Changing weather patterns drive dramatic changes in Yellowstone Park wolf predation

‘ “I’m not looking at whether this is connected to global warming,” said Doug Smith, lead biologist and team leader of the Yellowstone wolf project. Yet wolf and prey behavior is different from what it was at the beginning of wolf reintroduction to the park in 1994, because the weather is different,” he said.’

Brodie Farquhar has really put together what Doug Smith has been saying for a number of winters about the plight of the bull elk, something totally different than back in 1995-6-7-8.

Read Farquhar’s article in the Jackson Hole Star Tribune.

This is important stuff, and not discussed widely in the wildlife management literature I have read. Wildlife managers, especially those in key positions, don’t consider all the variables. Often politics prevents them from doing so.

For example when you don’t consider these likely future changes, the Greater Yellowstone grizzly bear looks plenty ready to be delisted as a threatened species. When you consider global warming and the spread of diseases like whirling disease and whitebark pine blister rust, the future of the Yellowstone Country bear looks grim.

When you look at many politicians, with their narrow focus of hanging onto power, and compare them to the wildlife managers I just criticized, it is all of us for whom the future looks grim.

Three wolves from Montana’s Wedge Pack shot by Wildlife Services

3 wolves killed in Madison Valley. By Billings Gazette News Services.

This is actually the second control action on the Wedge Pack this year. In both cases it has been on the Sun Ranch which is at the base of the Madison Range.

The Sun Ranch has been extremely innovative and wildlife and wolf-friendly, so there is little doubt that this pack had taken the wrong direction. When the first control was made in July, the Sun Ranch even put out a news release expressing their regret. I didn’t see the news media pick it up, however.

It the large scheme of things–the local wolf population and the lost heifers–this is no big event. I post it because the main stream media picked it up.


Posted in Wolves, Wolves and Livestock. Comments Off on Three wolves from Montana’s Wedge Pack shot by Wildlife Services

Evacuation from wolf habitat was warranted says Farm Bureau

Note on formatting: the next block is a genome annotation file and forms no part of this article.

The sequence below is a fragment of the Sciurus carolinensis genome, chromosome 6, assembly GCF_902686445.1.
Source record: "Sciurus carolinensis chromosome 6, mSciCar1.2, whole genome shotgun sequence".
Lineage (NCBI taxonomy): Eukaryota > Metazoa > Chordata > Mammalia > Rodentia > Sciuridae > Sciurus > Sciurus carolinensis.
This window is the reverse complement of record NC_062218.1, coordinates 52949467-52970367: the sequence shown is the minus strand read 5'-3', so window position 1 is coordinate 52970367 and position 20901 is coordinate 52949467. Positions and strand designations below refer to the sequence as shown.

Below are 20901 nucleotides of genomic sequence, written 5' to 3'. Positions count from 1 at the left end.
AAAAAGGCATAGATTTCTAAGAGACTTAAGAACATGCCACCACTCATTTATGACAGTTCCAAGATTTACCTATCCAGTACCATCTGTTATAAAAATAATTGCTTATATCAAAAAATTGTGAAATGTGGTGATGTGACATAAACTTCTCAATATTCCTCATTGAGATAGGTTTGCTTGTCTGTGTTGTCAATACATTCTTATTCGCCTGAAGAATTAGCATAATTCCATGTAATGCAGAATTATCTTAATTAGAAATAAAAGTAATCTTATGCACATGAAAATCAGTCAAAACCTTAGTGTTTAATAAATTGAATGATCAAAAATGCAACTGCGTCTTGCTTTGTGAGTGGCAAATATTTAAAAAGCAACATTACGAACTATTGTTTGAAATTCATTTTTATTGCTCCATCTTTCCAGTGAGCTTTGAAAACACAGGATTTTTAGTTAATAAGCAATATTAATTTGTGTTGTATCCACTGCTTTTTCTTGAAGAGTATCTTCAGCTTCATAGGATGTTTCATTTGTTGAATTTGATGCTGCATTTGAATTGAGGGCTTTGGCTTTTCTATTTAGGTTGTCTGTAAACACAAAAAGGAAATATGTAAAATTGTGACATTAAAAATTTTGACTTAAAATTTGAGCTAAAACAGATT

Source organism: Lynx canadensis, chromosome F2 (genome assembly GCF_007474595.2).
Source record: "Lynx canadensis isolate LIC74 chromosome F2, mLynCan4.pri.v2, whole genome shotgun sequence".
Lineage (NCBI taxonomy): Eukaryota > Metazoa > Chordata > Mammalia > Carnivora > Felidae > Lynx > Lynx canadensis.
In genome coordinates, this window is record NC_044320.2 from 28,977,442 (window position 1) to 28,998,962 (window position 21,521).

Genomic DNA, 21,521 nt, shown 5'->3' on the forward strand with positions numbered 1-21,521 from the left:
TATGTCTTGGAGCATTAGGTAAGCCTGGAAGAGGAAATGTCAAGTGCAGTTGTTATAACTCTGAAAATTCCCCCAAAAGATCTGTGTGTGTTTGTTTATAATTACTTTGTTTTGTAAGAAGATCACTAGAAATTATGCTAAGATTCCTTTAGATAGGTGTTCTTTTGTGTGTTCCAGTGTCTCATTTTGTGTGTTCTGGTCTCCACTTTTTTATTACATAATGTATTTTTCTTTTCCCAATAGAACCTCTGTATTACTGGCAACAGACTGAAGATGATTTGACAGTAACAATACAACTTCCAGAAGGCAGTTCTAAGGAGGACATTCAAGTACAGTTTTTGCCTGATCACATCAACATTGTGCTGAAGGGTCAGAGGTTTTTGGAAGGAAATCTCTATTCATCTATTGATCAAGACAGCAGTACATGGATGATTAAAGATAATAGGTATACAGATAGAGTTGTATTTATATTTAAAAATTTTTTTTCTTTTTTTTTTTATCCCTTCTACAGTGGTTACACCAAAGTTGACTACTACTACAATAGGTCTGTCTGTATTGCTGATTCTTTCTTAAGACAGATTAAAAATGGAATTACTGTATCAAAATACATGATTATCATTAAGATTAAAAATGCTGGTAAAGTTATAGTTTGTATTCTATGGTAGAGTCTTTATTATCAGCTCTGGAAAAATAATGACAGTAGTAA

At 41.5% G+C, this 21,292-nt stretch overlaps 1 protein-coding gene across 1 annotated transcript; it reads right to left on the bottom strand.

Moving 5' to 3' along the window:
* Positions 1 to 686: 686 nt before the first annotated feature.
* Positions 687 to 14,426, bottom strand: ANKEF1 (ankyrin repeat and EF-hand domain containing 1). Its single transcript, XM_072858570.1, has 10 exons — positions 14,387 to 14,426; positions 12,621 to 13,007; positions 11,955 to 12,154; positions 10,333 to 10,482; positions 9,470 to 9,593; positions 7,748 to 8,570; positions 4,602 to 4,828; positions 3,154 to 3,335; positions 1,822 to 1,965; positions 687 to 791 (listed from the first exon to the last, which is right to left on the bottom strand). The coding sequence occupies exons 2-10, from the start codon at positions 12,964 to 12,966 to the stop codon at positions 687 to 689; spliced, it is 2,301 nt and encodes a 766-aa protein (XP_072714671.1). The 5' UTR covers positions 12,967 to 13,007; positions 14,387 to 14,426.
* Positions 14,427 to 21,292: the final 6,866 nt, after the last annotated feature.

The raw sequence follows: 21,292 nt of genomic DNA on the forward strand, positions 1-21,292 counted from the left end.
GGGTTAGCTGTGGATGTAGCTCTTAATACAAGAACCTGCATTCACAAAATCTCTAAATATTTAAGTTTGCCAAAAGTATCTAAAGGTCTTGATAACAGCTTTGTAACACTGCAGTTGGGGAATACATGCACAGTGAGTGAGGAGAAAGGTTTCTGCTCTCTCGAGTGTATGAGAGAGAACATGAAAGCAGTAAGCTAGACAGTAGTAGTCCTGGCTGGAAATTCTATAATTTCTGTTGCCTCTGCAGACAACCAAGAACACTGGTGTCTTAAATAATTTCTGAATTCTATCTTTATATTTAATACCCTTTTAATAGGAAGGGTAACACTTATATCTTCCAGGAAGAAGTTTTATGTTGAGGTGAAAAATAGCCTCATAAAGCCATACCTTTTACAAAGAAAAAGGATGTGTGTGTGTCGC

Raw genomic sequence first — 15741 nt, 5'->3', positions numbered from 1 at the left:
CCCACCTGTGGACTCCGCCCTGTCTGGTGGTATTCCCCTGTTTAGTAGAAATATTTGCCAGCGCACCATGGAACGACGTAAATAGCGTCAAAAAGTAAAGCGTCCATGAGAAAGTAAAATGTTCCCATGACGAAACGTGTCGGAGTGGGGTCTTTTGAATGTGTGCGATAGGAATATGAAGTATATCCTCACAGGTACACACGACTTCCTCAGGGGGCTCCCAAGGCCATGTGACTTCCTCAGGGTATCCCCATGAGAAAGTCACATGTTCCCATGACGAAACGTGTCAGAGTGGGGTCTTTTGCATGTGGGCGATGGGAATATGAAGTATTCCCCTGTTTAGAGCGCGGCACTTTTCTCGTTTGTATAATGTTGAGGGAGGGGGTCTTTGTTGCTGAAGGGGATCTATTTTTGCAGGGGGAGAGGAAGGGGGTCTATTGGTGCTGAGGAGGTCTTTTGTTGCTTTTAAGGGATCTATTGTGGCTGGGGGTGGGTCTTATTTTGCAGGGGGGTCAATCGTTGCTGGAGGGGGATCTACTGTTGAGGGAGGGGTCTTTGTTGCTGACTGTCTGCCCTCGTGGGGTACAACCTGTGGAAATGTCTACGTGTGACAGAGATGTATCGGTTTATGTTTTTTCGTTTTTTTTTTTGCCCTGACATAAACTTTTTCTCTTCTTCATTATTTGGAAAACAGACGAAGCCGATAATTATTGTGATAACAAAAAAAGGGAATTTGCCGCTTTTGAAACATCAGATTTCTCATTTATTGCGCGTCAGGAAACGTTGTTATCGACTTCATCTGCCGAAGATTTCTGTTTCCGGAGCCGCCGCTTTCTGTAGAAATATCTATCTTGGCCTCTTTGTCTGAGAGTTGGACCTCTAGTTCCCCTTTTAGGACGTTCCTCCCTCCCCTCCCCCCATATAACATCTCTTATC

Taking a different position from almost all other public expressions on the matter, the Idaho Farm Bureau President wrote an op ed for the Idaho Mountain Express. Here, for the first time we learn more facts about the matter, including that they did have pepper spray.

In my view that fact makes their fear even less reasonable. Pepper spray would be far superior to a gun if you really were confronted with an wolf pack intent on eating you. It’s easy to miss with a gun, not so with spray, but, hey you can carry both! I do. The gun is for the real danger — generally two legged predators in the front country; spray for the backcountry.

Here is the Farm Bureau op ed in the Idaho Mountain Express.

These employees might not have been “greenhorns” to backcountry travel, but they didn’t know much about wolves. For example, the Farm Bureau opines, “However, as they were walking through thick buck brush they could hear wolves growling, snarling and howling.” If you have been around wolves, that is not a threat to you. Wolves communicate with each other. The wolves were most likely feeding on their kill — growling at each other. If you have been close enough to hear adult wolves at play or on a kill, there is lots of growling that would might make a person unfamiliar with wolves think they mean to kill each other.

Social psychologists have long studied ambiguous situations like this — incomplete knowledge in a new situation. In such situations social cues and personal dispositions are paramount in determining what people do. More training would, as the Forest Service said, help their employees make sense of what for them was a novel situation.

For all predictions that the wolves in the lower 48 are dangerous, I still haven’t seen any bite marks on someones’ butt, and frankly I’m surprised given all the stupid dog tricks people often do in the backcountry and tourists crowding wolves in Yellowstone, not to mention the incredible number of deer, deer hunters, and wolves in the Great Lakes.

Note that over a million people are bitten by dogs a year in the United States.